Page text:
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In Memory

D. Marlow Boyer

D. Marlow Boyer



From The Washington Post  April 18, 1985


Film Maker Dee Marlow Boyer Dies at Age 25

By Colman McCarthy

Washington Post Staff Writer

Dee Marlow Boyer, 25, a writer and film maker whose most recent work was about a group of Americans who traveled to the Soviet Union to promote better relations between the two peoples, died of cancer April 13 at his home in Bethesda.

Mr. Boyer had produced audio-visual shows since 1977. His most recent work was called “People to People.” It is a 30-minute photographic and musical production – plus commentary – that tells of the experiences of 31 Seattle citizens who traveled on a nongovernmental good will mission to four cities in the Soviet Union.

As the photographer for the trip, Mr. Boyer caught on film the bonds of friendship between American and Soviet citizens. In March, “People to People” was shown at the National Geographic Society, where his father is a writer on the National Geographic Magazine, and at a peace studies class at American University.

At AU, Mr. Boyer used the occasion to talk to the 100 students who attended the presentation about this personal efforts to seek inner peace in what he knew were the last days of his life.

Mr. Boyer told the students stories that were both poignant and wry. He described participating in “a truly guinea pig-like way in a ‘phase one study’ of a new drug that has only recently introduced to human populations.

“It has never been administered to patients with Ewing’s sarcoma (the cancer that affected him). The tests they are performing have more to do with documenting the various levels of toxicity and the side effects that can be caused by the drug than they are with the actual treatment of the disease.”

“As [one doctor] put it, ‘There are significant benefits to be gained by your participating in the study – it’s just that the benefits will not necessarily accrue to you personally’. Fair enough, it beats sitting on my ass and watching the grass grow.”



Marlow wrote the following letter-to-the-editor sometime in early 1985. (Presumably, this was published in The Washington Post or The Washington Times).

~ News articles courtesy of Betsy Hahn



Marlow in an undated photo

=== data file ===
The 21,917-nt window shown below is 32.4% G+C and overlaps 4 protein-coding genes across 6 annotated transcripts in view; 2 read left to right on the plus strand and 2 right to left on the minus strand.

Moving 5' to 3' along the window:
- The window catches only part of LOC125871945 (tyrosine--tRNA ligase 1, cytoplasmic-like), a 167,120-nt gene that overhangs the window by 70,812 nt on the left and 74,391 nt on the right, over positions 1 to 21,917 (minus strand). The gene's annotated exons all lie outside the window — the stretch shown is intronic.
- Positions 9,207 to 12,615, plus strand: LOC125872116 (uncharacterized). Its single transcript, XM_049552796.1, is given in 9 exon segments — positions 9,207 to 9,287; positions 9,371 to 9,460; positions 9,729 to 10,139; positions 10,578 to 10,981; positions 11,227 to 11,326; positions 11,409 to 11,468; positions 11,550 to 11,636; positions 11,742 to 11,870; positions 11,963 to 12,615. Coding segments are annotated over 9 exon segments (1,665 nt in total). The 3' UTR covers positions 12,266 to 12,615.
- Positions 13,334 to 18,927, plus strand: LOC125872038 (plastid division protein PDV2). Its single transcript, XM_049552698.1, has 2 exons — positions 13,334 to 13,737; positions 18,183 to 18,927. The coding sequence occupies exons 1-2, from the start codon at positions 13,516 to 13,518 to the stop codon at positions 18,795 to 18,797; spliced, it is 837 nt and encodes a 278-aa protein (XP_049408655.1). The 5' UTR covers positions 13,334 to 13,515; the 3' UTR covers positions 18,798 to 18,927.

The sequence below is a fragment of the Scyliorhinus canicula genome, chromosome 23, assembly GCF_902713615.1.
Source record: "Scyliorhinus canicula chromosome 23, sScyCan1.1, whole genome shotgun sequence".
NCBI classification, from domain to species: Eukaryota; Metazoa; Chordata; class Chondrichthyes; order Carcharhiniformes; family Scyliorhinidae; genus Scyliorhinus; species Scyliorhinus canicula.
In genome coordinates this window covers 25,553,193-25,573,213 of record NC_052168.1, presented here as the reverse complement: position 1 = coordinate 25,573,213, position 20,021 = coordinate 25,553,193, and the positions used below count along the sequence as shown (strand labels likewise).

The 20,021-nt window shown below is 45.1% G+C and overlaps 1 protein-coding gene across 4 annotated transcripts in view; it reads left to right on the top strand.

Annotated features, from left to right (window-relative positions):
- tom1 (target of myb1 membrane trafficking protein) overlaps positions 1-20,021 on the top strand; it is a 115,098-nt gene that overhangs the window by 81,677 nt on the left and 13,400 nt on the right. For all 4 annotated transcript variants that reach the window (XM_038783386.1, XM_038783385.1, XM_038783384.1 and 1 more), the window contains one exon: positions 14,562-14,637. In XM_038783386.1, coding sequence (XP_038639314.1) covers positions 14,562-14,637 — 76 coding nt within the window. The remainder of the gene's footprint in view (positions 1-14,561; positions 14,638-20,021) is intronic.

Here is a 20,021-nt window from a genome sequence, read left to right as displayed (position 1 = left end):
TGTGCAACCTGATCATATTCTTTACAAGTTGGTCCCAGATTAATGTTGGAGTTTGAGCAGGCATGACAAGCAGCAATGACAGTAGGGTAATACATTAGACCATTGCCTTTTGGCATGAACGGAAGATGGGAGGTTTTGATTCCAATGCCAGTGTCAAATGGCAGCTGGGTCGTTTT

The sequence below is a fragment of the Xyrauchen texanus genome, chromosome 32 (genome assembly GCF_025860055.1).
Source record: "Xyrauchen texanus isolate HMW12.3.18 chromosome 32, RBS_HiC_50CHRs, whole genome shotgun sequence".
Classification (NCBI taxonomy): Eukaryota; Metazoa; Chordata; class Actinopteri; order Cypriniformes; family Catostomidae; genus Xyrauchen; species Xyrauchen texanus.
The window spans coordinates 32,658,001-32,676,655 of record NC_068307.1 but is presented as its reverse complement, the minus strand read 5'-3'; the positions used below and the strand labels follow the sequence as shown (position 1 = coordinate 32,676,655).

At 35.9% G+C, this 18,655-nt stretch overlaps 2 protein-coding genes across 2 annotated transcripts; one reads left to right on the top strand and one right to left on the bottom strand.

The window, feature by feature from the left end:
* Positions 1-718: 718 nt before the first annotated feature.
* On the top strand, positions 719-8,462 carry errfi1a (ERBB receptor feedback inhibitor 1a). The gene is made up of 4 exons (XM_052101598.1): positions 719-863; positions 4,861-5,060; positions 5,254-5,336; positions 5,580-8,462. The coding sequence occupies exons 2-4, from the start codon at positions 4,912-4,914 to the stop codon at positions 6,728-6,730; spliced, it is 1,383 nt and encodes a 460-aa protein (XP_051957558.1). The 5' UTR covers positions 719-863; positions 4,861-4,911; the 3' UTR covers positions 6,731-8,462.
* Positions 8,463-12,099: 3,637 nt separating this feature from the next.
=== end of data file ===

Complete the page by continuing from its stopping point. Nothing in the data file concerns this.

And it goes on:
Marlow in an undated photo

~ Photos courtesy of DeeAnne Boyer McClenahan (Marlow's sister) via Betsy Hahn

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02/04/12 11:29 PM #1    

Marci Yellin

I have searched my memento stashes and so far have not found the article about Marlow's death that my mother sent to me when I was in Turkey in 1985. I had the good fortune to have enjoyed a brief interlude with Marlow beginning with our senior prom (which was a last minute arrangement, partly helped along by Derry Royal). It was a very fun evening -- garlic scampi, dancing, and early early breakfast outdoors on a grassy hill behind a church in Bethesda. It was all so last-minute I remember my mom hemming the (somewhat voluminous) dress I'd bought practically the day before and tempers running a bit high.

Marlow and I spent some time together after that, and soon afterwards I was invited to accompany he and his dad and sister Michelle on their cross-country drive to Leavenworth, WA, that summer after we graduated. One memorable adventure was while visiting some of their friends in Minnesota, we got to go up in a 4-seater plane. I have a clear visual memory of fog and trees and lakes, and trees and lakes, and more trees and lakes! It was quite exciting in such a tiny plane.

We lost touch pretty much after I departed Leavenworth, but from the article I remember learning that Marlow had subsequently participated in peace exchanges with a city in Russia (through art? I don't remember the details). But it sounded like some wonderful international work that he did, in his young life. And certainly his artistic endeavors spoke for themselves.

And lest I forget -- Marlow's Wall! That same summer, before the westward drive, my folks hired John Verdi and me to paint the interior of much of our home, and along the way the idea was formed that Marlow would be commissioned to paint something interesting on the section of the wall that went along the upwards stairway from the main floor. Marlow came up with a complementary palette to the Avocado Heather Light  (it was the '70s after all), and painted a long, multicolored striped pattern all the way from the front door to the second floor, thereafter known as "Marlow's Wall." My folks were very sad to leave that wall when they moved to Seattle in the mid-90's. It added a wonderful and fun character to the place, and became Marlow's legacy to us!

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